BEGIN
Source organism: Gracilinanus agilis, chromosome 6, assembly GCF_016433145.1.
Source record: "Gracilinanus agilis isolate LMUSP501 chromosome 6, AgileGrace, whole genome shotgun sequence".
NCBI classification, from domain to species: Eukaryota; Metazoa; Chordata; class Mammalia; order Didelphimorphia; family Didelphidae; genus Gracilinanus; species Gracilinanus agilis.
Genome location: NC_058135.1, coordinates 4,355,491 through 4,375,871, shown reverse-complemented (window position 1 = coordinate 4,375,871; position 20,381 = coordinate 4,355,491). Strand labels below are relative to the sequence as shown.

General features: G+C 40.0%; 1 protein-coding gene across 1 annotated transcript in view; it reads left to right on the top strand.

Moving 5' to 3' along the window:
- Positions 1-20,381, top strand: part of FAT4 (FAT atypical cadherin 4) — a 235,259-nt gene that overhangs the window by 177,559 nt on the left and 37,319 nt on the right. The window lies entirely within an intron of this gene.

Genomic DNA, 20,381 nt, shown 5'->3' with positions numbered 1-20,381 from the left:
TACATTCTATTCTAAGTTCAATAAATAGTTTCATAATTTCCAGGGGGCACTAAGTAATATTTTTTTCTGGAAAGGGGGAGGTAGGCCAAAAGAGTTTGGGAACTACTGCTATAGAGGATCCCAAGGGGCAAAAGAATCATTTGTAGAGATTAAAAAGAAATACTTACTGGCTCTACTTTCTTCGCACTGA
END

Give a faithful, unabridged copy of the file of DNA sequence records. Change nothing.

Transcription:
Source organism: Gracilinanus agilis, chromosome 6, assembly GCF_016433145.1.
Source record: "Gracilinanus agilis isolate LMUSP501 chromosome 6, AgileGrace, whole genome shotgun sequence".
NCBI classification, from domain to species: Eukaryota; Metazoa; Chordata; class Mammalia; order Didelphimorphia; family Didelphidae; genus Gracilinanus; species Gracilinanus agilis.
Genome location: NC_058135.1, coordinates 4,355,491 through 4,375,871, shown reverse-complemented (window position 1 = coordinate 4,375,871; position 20,381 = coordinate 4,355,491). Strand labels below are relative to the sequence as shown.

General features: G+C 40.0%; 1 protein-coding gene across 1 annotated transcript in view; it reads left to right on the top strand.

Moving 5' to 3' along the window:
- Positions 1-20,381, top strand: part of FAT4 (FAT atypical cadherin 4) — a 235,259-nt gene that overhangs the window by 177,559 nt on the left and 37,319 nt on the right. The window lies entirely within an intron of this gene.

Genomic DNA, 20,381 nt, shown 5'->3' with positions numbered 1-20,381 from the left:
TACATTCTATTCTAAGTTCAATAAATAGTTTCATAATTTCCAGGGGGCACTAAGTAATATTTTTTTCTGGAAAGGGGGAGGTAGGCCAAAAGAGTTTGGGAACTACTGCTATAGAGGATCCCAAGGGGCAAAAGAATCATTTGTAGAGATTAAAAAGAAATACTTACTGGCTCTACTTTCTTCGCACTGA